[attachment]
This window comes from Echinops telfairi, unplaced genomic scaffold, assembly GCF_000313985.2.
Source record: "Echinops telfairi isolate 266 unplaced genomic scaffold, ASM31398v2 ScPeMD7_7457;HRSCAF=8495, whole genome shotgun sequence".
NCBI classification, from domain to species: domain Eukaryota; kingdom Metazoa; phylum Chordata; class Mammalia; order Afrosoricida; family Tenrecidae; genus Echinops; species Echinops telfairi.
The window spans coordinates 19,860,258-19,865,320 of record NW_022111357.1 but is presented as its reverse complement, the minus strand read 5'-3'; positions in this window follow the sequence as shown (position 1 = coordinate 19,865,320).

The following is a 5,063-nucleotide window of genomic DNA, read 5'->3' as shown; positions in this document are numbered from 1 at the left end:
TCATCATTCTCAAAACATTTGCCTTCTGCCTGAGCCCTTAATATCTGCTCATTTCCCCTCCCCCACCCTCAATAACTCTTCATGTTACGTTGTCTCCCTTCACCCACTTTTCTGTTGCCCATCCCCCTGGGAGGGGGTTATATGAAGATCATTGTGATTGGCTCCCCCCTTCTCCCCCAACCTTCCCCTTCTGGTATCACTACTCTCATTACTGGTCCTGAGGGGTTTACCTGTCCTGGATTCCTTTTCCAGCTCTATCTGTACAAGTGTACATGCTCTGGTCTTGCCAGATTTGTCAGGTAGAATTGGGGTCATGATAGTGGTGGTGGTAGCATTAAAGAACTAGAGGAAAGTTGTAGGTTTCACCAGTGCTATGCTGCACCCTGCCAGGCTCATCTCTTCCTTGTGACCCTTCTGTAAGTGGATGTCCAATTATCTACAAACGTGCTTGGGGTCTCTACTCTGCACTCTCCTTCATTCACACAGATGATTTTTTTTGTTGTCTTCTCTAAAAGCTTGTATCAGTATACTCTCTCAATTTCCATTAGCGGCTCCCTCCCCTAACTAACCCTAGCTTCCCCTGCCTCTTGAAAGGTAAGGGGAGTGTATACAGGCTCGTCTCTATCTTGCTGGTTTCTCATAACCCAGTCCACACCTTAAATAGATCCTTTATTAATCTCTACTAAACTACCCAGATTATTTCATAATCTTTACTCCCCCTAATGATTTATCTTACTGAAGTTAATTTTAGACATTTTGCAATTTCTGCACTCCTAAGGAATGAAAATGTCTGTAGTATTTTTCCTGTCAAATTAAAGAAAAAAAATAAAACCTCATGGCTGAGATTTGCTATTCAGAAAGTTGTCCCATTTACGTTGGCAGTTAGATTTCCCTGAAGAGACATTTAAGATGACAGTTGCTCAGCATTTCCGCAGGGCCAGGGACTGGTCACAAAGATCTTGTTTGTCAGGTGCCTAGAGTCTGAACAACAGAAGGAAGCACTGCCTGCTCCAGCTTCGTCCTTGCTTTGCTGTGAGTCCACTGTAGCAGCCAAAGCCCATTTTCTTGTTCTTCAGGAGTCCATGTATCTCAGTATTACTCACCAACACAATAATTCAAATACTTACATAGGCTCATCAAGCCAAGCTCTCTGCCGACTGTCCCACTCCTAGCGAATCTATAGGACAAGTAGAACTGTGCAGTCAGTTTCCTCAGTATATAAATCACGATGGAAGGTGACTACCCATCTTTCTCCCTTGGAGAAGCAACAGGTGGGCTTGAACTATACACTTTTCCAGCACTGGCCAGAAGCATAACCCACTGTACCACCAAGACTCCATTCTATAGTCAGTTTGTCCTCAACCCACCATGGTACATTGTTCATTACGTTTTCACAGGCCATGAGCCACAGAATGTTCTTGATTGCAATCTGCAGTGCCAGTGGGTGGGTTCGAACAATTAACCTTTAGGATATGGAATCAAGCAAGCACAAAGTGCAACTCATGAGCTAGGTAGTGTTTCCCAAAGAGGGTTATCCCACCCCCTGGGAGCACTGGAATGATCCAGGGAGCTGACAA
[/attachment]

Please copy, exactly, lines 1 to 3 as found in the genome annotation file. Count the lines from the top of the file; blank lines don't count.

This window comes from Echinops telfairi, unplaced genomic scaffold, assembly GCF_000313985.2.
Source record: "Echinops telfairi isolate 266 unplaced genomic scaffold, ASM31398v2 ScPeMD7_7457;HRSCAF=8495, whole genome shotgun sequence".
NCBI classification, from domain to species: domain Eukaryota; kingdom Metazoa; phylum Chordata; class Mammalia; order Afrosoricida; family Tenrecidae; genus Echinops; species Echinops telfairi.